Inteligent students from a wealthy background, who desire to make lots and lots of money later in life.
Washington and Lee University is an excellent educational experience for the comitted and intelligent student. Be prepared to spend five hours a day outside of class on schoolwork on a regular weekday, and more when preparing for tests. The social life is unparalelled, with a highly involved Southern greek scene that you will find nowhere else in the United States. The alumni are comitted to the university and its students, and have no problem either helping you find a job after college or sitting on the porch reminicing upon their days at Washington and Lee.
Prepare yourself for the real world. While it may seem like you are in a social bubble at college and it may seem like everybody there is a happy student who wants to make new friends, there WILL be people who will hurt you. People will make decisions that could adversely affect you for the rest of your life. There may not be a way to prevent this but at least know coming in that this could occur and mentally prepare yourself for dealing with people who aren't necessarily looking out for you. Within three months of attending school I was raped. It was not my fault and looking back I cannot see a way to prevent it. That being said, I didn't realize that someone who I considered to be my best friend would be capable of this type of action. You have to open your eyes and realize that not everyone in this world is good and they do not all have good motives. The people closest to you are the ones that are capable of hurting you the most.
An amazing, vibrant, exciting place where you attain an excellent education.
Mostly I tell my friends about the amazing academics: the classes are small and the professors pay attention to your individual needs.
Because there are students at Washington and Lee who come from the upper classes, there is a tendency of arrogance and apathy about the student body that can make it hard to get things done. Those students do not participate in fundraisers or charity events, and usually spend most of their time focusing on their personal goals. Not that personal goals are a bad thing, but it is leading to a lack of overall school spirit.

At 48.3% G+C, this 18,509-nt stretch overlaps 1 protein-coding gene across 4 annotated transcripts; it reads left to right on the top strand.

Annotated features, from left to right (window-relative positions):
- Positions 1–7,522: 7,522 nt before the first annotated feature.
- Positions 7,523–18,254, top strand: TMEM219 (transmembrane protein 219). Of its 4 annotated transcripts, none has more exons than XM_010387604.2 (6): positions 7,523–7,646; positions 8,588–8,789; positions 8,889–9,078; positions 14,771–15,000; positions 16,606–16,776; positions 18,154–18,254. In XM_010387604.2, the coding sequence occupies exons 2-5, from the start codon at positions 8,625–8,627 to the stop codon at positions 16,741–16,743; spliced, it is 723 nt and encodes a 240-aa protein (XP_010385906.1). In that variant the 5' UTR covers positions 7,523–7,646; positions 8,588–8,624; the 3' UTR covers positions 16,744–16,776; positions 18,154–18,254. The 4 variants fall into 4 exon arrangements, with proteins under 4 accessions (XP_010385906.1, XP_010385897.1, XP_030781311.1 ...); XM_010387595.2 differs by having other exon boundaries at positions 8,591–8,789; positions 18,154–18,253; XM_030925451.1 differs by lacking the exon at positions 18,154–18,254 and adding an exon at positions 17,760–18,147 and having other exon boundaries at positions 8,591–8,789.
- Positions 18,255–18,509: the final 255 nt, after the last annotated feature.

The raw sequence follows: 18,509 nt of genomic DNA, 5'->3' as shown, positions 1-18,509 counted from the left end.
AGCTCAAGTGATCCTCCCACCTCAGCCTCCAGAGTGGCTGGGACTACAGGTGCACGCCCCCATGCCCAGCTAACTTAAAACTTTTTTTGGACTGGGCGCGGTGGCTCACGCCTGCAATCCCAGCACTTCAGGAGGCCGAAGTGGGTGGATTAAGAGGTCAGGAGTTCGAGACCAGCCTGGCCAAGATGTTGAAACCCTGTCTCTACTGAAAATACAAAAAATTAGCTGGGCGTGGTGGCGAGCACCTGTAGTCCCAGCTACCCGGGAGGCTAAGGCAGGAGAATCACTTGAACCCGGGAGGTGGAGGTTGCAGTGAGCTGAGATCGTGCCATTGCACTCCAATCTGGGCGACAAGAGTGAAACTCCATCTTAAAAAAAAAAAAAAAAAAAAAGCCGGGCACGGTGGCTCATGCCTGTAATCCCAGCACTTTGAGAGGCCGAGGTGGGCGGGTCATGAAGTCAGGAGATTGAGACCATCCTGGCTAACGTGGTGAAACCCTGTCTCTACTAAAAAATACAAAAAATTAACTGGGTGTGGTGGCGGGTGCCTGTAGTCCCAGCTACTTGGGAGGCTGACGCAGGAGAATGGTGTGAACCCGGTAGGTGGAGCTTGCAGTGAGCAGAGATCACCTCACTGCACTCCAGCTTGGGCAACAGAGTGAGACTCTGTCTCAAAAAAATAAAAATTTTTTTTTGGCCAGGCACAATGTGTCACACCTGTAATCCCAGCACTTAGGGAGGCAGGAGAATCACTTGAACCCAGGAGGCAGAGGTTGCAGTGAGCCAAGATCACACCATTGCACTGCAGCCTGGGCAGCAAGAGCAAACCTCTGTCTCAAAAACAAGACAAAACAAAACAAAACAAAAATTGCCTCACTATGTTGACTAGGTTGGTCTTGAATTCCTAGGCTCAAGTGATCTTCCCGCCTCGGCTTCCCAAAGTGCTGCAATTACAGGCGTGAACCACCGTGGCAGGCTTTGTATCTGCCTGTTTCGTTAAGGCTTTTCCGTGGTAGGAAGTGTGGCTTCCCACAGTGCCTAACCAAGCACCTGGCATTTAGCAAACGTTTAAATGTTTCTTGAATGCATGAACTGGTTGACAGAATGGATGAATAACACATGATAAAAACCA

How huge the greek scene is. To get the full "college experience" at Washington and Lee, one HAS to join a frat or srat.
Artsy people may feel out of place at times.
Rober E. Lee was president of the university and is buried there
The students here are focused on school, but still know how to have a good time.
Sometimes its hard to fit in. For example, since so many people on campus are involved with greek life, labels are associated with certain frats or sororities. Being a member of one will automatically cause people to make assumptions about you and your friends, family, economic status, personality, etc.
By George Cafe is a student hangout on campus.
W&L frats hold the "Pentathalawn Smoke-Off" to see who can produce the best BBQ.
Tour stop: Mary Gates Hall
Rich, white, Republican, Greek-obsessed, Southern, snooty, alcoholics. Very accurate. Those who aren't have no friends; how sad is that?
Total Undergrad Enrollment
Total Grad Students
of students living on campus
All students must apply yearly for financial aid. This process starts with the FAFSA.
Though financial aid deadlines vary by school, it is a good idea to apply as soon as possible. For the upcoming school year, you can apply as early as October 1 for the FAFSA. Additional school aid will be dependent on the FAFSA results.
60% of students
attending Washington and Lee University receive some sort of financial aid.
6% were awarded federal grants.
While 23% received federal loans.
Many students do also need to apply for additional private student loans.
Tuition and fees(Out of state)
Books and Supplies
Room and Board
Total On Campus
We use student reviews and the most current publicly available data on our school pages.
As such, we don't typically remove or edit college information. Sources for school statistics and data include the U.S. Department of Education's National Center for Education Statistics and the Integrated Postsecondary Education Data System.
Portions of college data include copyrighted material, which is reproduced on this website by permission of Wintergreen Orchard House, a division of Carnegie Communications.